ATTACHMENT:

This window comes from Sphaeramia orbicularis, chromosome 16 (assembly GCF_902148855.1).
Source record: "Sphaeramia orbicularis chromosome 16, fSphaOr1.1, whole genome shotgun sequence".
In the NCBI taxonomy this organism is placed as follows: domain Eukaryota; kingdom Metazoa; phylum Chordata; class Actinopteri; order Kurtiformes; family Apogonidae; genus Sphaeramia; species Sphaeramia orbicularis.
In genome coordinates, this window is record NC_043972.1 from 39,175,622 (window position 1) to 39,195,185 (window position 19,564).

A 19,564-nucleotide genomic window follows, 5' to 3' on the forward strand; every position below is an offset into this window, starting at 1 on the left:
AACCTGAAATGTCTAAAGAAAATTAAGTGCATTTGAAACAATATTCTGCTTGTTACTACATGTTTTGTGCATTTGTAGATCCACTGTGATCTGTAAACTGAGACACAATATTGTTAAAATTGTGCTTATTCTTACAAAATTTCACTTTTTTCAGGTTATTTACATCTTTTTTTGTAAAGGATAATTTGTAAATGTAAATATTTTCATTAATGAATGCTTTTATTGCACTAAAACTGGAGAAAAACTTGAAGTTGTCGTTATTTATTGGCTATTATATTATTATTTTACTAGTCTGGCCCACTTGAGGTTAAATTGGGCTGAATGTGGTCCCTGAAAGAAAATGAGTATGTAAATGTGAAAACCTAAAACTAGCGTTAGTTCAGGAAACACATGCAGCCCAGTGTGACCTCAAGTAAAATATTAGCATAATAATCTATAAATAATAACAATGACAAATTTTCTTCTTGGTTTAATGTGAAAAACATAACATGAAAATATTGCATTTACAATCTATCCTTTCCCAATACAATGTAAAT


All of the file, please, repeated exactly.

This window comes from Sphaeramia orbicularis, chromosome 16 (assembly GCF_902148855.1).
Source record: "Sphaeramia orbicularis chromosome 16, fSphaOr1.1, whole genome shotgun sequence".
In the NCBI taxonomy this organism is placed as follows: domain Eukaryota; kingdom Metazoa; phylum Chordata; class Actinopteri; order Kurtiformes; family Apogonidae; genus Sphaeramia; species Sphaeramia orbicularis.
In genome coordinates, this window is record NC_043972.1 from 39,175,622 (window position 1) to 39,195,185 (window position 19,564).

A 19,564-nucleotide genomic window follows, 5' to 3' on the forward strand; every position below is an offset into this window, starting at 1 on the left:
AACCTGAAATGTCTAAAGAAAATTAAGTGCATTTGAAACAATATTCTGCTTGTTACTACATGTTTTGTGCATTTGTAGATCCACTGTGATCTGTAAACTGAGACACAATATTGTTAAAATTGTGCTTATTCTTACAAAATTTCACTTTTTTCAGGTTATTTACATCTTTTTTTGTAAAGGATAATTTGTAAATGTAAATATTTTCATTAATGAATGCTTTTATTGCACTAAAACTGGAGAAAAACTTGAAGTTGTCGTTATTTATTGGCTATTATATTATTATTTTACTAGTCTGGCCCACTTGAGGTTAAATTGGGCTGAATGTGGTCCCTGAAAGAAAATGAGTATGTAAATGTGAAAACCTAAAACTAGCGTTAGTTCAGGAAACACATGCAGCCCAGTGTGACCTCAAGTAAAATATTAGCATAATAATCTATAAATAATAACAATGACAAATTTTCTTCTTGGTTTAATGTGAAAAACATAACATGAAAATATTGCATTTACAATCTATCCTTTCCCAATACAATGTAAAT